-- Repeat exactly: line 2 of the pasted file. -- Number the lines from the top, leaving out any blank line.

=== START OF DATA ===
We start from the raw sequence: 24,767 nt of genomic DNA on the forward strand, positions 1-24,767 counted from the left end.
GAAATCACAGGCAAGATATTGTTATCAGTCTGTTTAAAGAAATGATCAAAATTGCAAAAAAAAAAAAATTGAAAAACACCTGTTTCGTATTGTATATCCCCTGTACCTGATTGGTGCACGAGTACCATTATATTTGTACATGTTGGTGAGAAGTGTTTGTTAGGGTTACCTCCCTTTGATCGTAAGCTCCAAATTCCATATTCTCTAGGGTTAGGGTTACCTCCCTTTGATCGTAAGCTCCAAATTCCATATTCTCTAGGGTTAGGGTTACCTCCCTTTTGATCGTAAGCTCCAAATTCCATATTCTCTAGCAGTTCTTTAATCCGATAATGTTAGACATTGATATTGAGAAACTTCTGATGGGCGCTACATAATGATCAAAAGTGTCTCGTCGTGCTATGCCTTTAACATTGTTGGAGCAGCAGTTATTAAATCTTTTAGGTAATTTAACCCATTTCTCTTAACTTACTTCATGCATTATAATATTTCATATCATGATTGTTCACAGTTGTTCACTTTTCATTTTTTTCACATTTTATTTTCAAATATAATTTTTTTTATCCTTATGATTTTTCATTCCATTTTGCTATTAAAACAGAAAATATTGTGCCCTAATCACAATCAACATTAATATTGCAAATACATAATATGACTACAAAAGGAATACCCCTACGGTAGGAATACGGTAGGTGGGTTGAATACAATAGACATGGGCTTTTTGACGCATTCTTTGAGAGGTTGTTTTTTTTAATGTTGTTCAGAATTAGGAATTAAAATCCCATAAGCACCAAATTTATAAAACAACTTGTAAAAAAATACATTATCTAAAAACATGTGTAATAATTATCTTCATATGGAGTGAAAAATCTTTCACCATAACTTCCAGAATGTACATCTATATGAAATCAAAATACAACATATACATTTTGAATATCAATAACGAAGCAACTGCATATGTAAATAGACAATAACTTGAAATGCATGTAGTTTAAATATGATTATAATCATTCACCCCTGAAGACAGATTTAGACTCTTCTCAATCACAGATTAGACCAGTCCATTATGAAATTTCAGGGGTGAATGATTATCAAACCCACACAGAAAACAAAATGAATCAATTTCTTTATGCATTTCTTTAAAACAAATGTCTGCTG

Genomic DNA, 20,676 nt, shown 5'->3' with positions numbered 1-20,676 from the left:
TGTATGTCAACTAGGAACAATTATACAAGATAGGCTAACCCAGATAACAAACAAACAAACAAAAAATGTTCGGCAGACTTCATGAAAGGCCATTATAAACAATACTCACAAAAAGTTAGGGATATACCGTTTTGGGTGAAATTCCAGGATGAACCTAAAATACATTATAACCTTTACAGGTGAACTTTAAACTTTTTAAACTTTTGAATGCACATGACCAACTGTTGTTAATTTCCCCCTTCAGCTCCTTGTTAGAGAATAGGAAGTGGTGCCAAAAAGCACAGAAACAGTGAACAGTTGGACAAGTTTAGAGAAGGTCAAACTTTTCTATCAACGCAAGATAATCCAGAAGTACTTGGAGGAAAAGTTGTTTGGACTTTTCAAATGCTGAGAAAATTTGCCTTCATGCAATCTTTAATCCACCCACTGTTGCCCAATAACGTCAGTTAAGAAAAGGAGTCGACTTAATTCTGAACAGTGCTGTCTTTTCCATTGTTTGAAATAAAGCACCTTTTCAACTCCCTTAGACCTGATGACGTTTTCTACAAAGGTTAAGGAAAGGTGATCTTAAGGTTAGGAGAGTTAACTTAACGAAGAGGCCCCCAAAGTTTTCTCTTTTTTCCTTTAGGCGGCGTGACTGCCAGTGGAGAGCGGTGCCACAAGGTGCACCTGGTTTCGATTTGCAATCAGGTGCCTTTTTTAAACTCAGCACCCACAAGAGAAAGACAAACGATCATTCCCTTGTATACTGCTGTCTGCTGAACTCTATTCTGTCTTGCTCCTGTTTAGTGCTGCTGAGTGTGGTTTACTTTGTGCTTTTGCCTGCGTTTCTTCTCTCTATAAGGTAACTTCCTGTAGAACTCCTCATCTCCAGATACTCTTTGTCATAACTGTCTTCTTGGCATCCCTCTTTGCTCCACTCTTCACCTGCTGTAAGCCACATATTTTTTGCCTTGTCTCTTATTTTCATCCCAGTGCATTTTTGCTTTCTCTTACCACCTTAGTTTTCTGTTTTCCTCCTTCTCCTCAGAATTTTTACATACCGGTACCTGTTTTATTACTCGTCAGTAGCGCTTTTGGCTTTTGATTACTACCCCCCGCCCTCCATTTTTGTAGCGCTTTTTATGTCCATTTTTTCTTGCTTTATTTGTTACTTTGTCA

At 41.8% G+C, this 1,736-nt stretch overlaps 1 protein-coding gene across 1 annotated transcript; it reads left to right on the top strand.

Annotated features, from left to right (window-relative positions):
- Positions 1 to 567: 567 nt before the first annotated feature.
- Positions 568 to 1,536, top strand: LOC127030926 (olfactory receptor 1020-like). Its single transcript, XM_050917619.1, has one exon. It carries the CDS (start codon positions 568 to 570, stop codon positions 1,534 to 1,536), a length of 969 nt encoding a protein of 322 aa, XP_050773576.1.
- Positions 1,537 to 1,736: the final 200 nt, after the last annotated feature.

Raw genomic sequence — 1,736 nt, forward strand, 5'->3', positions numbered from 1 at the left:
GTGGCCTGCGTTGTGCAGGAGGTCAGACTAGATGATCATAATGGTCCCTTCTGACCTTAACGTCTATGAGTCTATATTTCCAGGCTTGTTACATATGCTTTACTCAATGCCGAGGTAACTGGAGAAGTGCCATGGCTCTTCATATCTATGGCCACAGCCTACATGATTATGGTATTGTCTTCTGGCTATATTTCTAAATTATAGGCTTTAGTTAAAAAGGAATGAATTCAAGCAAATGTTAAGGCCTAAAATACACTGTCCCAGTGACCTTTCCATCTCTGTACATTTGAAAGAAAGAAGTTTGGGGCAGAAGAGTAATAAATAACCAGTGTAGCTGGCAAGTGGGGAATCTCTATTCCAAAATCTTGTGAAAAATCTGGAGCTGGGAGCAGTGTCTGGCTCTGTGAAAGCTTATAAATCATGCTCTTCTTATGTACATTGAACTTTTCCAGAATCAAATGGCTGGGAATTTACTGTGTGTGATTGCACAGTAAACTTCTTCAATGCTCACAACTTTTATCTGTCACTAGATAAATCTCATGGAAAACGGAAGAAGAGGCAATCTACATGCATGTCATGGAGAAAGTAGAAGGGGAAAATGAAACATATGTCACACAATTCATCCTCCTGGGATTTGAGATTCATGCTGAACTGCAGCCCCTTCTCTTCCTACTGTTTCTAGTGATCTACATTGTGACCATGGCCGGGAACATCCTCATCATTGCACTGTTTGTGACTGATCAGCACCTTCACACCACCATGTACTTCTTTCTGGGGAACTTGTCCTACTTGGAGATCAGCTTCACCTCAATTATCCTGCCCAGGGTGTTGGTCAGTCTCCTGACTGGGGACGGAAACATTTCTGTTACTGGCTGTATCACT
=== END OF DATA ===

GAAATCACAGGCAAGATATTGTTATCAGTCTGTTTAAAGAAATGATCAAAATTGCAAAAAAAAAAAAATTGAAAAACACCTGTTTCGTATTGTATATCCCCTGTACCTGATTGGTGCACGAGTACCATTATATTTGTACATGTTGGTGAGAAGTGTTTGTTAGGGTTACCTCCCTTTGATCGTAAGCTCCAAATTCCATATTCTCTAGGGTTAGGGTTACCTCCCTTTGATCGTAAGCTCCAAATTCCATATTCTCTAGGGTTAGGGTTACCTCCCTTTTGATCGTAAGCTCCAAATTCCATATTCTCTAGCAGTTCTTTAATCCGATAATGTTAGACATTGATATTGAGAAACTTCTGATGGGCGCTACATAATGATCAAAAGTGTCTCGTCGTGCTATGCCTTTAACATTGTTGGAGCAGCAGTTATTAAATCTTTTAGGTAATTTAACCCATTTCTCTTAACTTACTTCATGCATTATAATATTTCATATCATGATTGTTCACAGTTGTTCACTTTTCATTTTTTTCACATTTTATTTTCAAATATAATTTTTTTTATCCTTATGATTTTTCATTCCATTTTGCTATTAAAACAGAAAATATTGTGCCCTAATCACAATCAACATTAATATTGCAAATACATAATATGACTACAAAAGGAATACCCCTACGGTAGGAATACGGTAGGTGGGTTGAATACAATAGACATGGGCTTTTTGACGCATTCTTTGAGAGGTTGTTTTTTTTAATGTTGTTCAGAATTAGGAATTAAAATCCCATAAGCACCAAATTTATAAAACAACTTGTAAAAAAATACATTATCTAAAAACATGTGTAATAATTATCTTCATATGGAGTGAAAAATCTTTCACCATAACTTCCAGAATGTACATCTATATGAAATCAAAATACAACATATACATTTTGAATATCAATAACGAAGCAACTGCATATGTAAATAGACAATAACTTGAAATGCATGTAGTTTAAATATGATTATAATCATTCACCCCTGAAGACAGATTTAGACTCTTCTCAATCACAGATTAGACCAGTCCATTATGAAATTTCAGGGGTGAATGATTATCAAACCCACACAGAAAACAAAATGAATCAATTTCTTTATGCATTTCTTTAAAACAAATGTCTGCTG